He can also do teeth mould caps, facial hair – the list is simply endless. In addition he can add 20 – 50 years to a volunteer which means they invariably end up looking like their parents.

Gary has done various work at the Odeon, for shows such as Star Wars: The Phantom Menace.

He has also worked for Brannigans, Chicagos and Liquid creating characters such as vampires, the Terminator, witches and zombies – which often look ten times scarier than those seen in films.

He's also dressed as Terminator to hand out leaflets and has created latex masks for a stilt walker working in Ibiza.

Among his many skills is doing make up for weddings or nights out. "There is so many things you can do with make-up," he said. "I can even do non-surgical face-lifts or get rid of tattoos.

"I love doing weddings. You arrive and there's this girl in a track-suit. Then her hair is done and her make up. She puts the dress on and when she walks down the stairs and you think, wow, what a transformation. The prize is being part of the finished product.

At home Gary has a whole library of books and magazines. He has also successfully contacted top make-up artists in the films such as Buffy the Vampire Slayer and From Dusk 'Till Dawn, to get tips on a host of different techniques.

His ultimate ambition is to work on films or alongside models as the make-up artist in the Max Factor adverts.

But self-taught Gary recognises that even after 20 years of practice, there is still more to learn. There is no end to his skills and he has even extended his field into animatronics.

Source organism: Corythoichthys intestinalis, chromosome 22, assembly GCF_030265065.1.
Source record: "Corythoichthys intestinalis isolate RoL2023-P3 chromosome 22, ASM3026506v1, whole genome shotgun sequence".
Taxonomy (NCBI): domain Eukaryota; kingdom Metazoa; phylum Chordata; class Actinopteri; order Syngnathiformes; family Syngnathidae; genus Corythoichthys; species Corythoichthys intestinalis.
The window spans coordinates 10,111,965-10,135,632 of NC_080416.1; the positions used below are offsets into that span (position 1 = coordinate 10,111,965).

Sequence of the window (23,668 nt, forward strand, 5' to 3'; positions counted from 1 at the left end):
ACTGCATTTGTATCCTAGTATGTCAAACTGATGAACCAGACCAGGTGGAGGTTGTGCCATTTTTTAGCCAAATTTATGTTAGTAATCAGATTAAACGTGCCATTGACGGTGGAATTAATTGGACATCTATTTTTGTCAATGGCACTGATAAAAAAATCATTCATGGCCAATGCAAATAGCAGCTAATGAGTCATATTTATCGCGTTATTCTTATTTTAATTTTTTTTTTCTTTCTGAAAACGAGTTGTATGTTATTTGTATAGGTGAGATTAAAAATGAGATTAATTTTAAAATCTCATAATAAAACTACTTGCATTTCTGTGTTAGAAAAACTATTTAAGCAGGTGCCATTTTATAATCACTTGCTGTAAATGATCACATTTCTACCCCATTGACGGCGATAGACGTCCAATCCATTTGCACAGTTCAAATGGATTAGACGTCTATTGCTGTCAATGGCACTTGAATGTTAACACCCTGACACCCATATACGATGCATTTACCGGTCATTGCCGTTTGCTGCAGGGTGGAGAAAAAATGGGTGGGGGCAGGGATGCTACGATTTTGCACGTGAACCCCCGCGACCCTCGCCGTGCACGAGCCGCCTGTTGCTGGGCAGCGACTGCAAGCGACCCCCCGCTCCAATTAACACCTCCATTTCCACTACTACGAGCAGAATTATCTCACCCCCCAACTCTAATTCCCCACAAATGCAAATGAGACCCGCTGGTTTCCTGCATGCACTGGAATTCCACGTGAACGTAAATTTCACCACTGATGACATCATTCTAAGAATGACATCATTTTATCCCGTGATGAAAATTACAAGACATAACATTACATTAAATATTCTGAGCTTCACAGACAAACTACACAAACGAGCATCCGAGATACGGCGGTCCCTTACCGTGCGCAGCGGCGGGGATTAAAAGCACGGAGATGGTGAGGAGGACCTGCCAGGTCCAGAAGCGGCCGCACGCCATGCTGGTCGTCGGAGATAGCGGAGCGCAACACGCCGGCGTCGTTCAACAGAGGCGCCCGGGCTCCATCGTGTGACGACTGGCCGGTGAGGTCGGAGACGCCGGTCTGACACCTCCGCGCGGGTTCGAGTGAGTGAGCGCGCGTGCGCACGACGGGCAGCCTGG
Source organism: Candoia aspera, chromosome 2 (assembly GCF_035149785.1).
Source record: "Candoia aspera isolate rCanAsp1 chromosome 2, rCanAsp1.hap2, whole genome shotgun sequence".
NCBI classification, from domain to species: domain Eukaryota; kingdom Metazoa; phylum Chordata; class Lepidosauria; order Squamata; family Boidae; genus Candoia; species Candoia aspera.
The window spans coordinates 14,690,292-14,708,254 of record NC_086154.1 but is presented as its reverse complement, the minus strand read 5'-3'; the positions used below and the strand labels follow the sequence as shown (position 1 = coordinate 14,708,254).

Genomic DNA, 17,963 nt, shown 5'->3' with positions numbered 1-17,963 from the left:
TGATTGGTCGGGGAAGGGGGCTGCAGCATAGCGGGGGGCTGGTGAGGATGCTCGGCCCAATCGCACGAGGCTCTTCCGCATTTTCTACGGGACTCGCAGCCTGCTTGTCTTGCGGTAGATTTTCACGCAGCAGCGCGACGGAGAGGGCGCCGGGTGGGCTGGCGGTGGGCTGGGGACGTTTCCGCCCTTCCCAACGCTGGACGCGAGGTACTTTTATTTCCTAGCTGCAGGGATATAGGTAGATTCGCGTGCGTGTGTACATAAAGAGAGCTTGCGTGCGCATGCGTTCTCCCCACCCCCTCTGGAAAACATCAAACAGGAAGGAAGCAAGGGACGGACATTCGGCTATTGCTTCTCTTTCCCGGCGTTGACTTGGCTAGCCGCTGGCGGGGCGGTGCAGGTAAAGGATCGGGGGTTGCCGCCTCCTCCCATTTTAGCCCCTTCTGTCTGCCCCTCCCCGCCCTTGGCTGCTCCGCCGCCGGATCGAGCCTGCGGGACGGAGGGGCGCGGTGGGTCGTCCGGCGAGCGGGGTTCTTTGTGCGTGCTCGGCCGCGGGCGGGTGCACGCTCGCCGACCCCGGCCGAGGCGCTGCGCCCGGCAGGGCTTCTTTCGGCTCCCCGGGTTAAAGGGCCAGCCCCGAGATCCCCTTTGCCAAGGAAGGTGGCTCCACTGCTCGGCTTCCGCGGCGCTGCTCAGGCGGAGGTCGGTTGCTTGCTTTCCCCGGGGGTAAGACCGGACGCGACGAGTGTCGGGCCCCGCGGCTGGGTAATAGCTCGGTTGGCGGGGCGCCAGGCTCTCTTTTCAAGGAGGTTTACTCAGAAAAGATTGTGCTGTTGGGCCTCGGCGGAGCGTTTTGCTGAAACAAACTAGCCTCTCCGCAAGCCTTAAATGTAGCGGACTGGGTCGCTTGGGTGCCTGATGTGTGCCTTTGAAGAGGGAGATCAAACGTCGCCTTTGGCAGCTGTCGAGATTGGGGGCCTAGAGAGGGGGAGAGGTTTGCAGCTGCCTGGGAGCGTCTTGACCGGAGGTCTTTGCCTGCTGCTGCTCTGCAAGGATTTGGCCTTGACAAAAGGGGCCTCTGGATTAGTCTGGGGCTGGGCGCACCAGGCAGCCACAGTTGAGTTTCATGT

He can create all sorts of special affects such as severed heads or fingers. "It is all about creating an illusion," he says. "It is a bit like being a magician in one sense."

Gary, who is principally working on the lion on the night of the production will have two helpers on show nights – his brother Alan, 29 and friend, Sarah Flower, 21.

One will be working on the tin man and the other on the witch. Whoever is done first will set to work on the scarecrow. He is also on hand for any other cast members.

It's hectic work as all the main characters, such as Julie, who plays the witch, will be have at least two changes. Julie will also have to be strapped into a harness to "fly" about the stage.

"It will all turn out brilliantly, I am really looking forward to it. The experience is going to be fantastic.

" When I went into rehearsals I saw the massive wardrobe and was standing there like a kid in a candy shop."

Always the eccentric he is bound to surprise the characters of the show emerging with pointy ears or a big nose. "They have got to be prepared for what they see. It is all a bit of fun," he said.

n The Wizard of Oz is on at the Ipswich Regent from December 21 to 30. For bookings telephone the box office on Ipswich 433100.


If you value what this story gives you, please consider supporting the Ipswich Star. Click the link in the orange box above for details.

Become a supporter

This newspaper has been a central part of community life for many years. Our industry faces testing times, which is why we're asking for your support. Every contribution will help us continue to produce local journalism that makes a measurable difference to our community.

Latest from the Ipswich Star